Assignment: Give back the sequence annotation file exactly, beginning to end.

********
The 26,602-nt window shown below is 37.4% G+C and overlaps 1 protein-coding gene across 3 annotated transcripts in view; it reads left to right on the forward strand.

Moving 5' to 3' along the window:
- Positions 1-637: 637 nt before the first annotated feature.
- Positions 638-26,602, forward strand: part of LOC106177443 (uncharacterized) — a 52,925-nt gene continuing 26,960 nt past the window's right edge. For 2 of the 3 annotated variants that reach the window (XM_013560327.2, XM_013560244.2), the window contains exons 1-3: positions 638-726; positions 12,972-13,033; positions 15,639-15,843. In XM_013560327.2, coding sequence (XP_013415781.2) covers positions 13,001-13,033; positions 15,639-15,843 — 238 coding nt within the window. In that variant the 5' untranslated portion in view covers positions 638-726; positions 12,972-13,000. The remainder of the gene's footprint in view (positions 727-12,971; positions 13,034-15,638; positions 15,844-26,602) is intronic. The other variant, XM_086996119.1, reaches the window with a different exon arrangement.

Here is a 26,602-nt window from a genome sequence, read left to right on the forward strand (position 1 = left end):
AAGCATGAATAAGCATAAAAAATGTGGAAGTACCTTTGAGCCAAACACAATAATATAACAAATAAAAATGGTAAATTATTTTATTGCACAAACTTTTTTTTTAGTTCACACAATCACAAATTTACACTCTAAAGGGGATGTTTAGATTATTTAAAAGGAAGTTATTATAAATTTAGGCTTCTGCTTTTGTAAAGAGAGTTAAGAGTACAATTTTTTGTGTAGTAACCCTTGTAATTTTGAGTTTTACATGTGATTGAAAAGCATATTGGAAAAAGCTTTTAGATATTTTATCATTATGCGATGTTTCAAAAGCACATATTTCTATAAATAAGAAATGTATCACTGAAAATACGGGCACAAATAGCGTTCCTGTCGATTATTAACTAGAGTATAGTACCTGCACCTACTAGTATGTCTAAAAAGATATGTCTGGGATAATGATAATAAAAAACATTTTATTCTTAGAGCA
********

The 26,602-nt window shown below is 37.4% G+C and overlaps 1 protein-coding gene across 3 annotated transcripts in view; it reads left to right on the forward strand.

Moving 5' to 3' along the window:
- Positions 1-637: 637 nt before the first annotated feature.
- Positions 638-26,602, forward strand: part of LOC106177443 (uncharacterized) — a 52,925-nt gene continuing 26,960 nt past the window's right edge. For 2 of the 3 annotated variants that reach the window (XM_013560327.2, XM_013560244.2), the window contains exons 1-3: positions 638-726; positions 12,972-13,033; positions 15,639-15,843. In XM_013560327.2, coding sequence (XP_013415781.2) covers positions 13,001-13,033; positions 15,639-15,843 — 238 coding nt within the window. In that variant the 5' untranslated portion in view covers positions 638-726; positions 12,972-13,000. The remainder of the gene's footprint in view (positions 727-12,971; positions 13,034-15,638; positions 15,844-26,602) is intronic. The other variant, XM_086996119.1, reaches the window with a different exon arrangement.

Here is a 26,602-nt window from a genome sequence, read left to right on the forward strand (position 1 = left end):
AAGCATGAATAAGCATAAAAAATGTGGAAGTACCTTTGAGCCAAACACAATAATATAACAAATAAAAATGGTAAATTATTTTATTGCACAAACTTTTTTTTTAGTTCACACAATCACAAATTTACACTCTAAAGGGGATGTTTAGATTATTTAAAAGGAAGTTATTATAAATTTAGGCTTCTGCTTTTGTAAAGAGAGTTAAGAGTACAATTTTTTGTGTAGTAACCCTTGTAATTTTGAGTTTTACATGTGATTGAAAAGCATATTGGAAAAAGCTTTTAGATATTTTATCATTATGCGATGTTTCAAAAGCACATATTTCTATAAATAAGAAATGTATCACTGAAAATACGGGCACAAATAGCGTTCCTGTCGATTATTAACTAGAGTATAGTACCTGCACCTACTAGTATGTCTAAAAAGATATGTCTGGGATAATGATAATAAAAAACATTTTATTCTTAGAGCA